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Valley Children’s patient Maddlyn begins using her new crayons and a coloring book that she received from Dr. Tamrya Pierce’s MCJ 106 students at Valley Children’s hospital, on Nov. 17, 2017. (Alejandro Soto/ The Collegian)

University students gift books, crayons to young hospital patients

The holiday spirit of joy and giving came early to the young patients at Valley Children’s Hospital.

It was all thanks to an idea more than a decade in the making from a Fresno State professor.

“We wanted to do something special for the kids to get their minds off of what they’re going through,” said Dr. Tamyra Pierce, professor in the media, communications and journalism department.

A donation of 150 student-produced coloring books and 300 boxes of crayons made its way to the hospital last Friday. The books were a part of the semester-long project for Pierce’s publication design class.

The class got funding from Friends for Civic Engagement through the Jan and Bud Richter Center in order to allow the coloring books to be printed and bound. A crayon drive was hosted in October to pair the crayons with the books.

Half of the books were left in the playroom of the hospital, while the other half were taken to the Ronald McDonald House down the road.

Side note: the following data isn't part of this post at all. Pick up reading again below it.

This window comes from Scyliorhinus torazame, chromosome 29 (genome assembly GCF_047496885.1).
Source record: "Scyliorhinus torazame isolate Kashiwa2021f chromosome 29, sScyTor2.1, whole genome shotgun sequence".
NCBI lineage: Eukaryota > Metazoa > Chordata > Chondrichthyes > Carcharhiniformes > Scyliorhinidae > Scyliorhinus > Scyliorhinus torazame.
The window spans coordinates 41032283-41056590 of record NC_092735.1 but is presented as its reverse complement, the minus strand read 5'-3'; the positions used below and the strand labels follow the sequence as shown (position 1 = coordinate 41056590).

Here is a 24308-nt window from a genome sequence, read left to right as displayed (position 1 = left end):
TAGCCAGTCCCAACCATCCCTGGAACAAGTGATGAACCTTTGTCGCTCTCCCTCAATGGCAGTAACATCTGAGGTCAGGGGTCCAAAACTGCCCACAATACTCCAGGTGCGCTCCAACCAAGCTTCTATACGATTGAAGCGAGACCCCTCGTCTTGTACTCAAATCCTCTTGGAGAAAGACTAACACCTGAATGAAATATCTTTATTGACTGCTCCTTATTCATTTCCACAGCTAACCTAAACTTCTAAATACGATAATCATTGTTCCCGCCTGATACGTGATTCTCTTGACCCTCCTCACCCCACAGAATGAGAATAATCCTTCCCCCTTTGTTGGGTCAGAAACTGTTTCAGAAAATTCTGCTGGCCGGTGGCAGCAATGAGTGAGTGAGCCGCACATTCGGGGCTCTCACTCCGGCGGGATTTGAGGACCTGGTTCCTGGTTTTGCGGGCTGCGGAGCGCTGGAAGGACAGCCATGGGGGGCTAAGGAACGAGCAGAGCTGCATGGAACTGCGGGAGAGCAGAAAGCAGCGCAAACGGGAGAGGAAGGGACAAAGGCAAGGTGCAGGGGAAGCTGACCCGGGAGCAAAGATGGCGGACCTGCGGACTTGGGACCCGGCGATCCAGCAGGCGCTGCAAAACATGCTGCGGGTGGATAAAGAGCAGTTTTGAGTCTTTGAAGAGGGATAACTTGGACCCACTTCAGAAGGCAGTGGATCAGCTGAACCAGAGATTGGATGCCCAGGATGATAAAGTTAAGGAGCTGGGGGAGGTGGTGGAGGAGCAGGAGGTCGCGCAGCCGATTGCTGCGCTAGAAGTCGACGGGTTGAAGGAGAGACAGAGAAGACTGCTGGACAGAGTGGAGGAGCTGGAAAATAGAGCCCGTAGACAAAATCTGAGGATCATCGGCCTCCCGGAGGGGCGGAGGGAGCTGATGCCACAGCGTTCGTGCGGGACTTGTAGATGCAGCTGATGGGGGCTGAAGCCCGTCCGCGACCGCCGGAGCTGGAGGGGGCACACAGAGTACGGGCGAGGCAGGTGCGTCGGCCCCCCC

Cassie Richter, one of Pierce’s students, said her team decided to design winter-themed books. They created their own character snowman: McBlizzard.

Richter said she was surprised at how much time the design process took. She said she even spent time outside of class to complete her pages.

“I’m not an artist,” she said. “So seeing it come from nothing and put into this actual coloring book that kids are going to be able to use is really cool.”

In addition to her three color pages, Richter also designed the cover page.

The book and crayon donations were personal for Richter, who spent six weeks at Valley Children’s when she was a child. She said she knows the “boring” day-to-day routine the patients go through.

“Same people come in, same nurses, same doctors come in. They do their thing, [and] they leave,” Richter remembered from her own experience. “So having somebody new come in, having something new to do that’s out of the ordinary is always uplifting and exciting.”

After Pierce, Richter and five other students set the books up in the playroom, a small group of children and their parents walked in to the surprise.

Miranda Rodriguez sat with her daughter, Maddlynn, who has been at Valley Children’s since the beginning of the year. Rodriguez said seeing the students bring in activities for the kids made her feel thankful.

“I think it’s amazing. There are so many kids here, and I’m glad my daughter gets to come home with me,” she said. “There’s other kids here that have to stay, but it’s an amazing hospital. It makes the kids happy. It’s something to distract them.”

The donation was the second that Rodriguez had seen that day. Earlier, someone donated blankets to the hospital.

She said the gifts inspired her to bring something for the kids on her next visit. After all, she said, it’s the hospitality that makes the time at Valley Children’s less frightening.

“These people help children,” Rodriguez said. “They know what’s going on. They try to make everything so calm and not make it uncomfortable for the parents or the children.”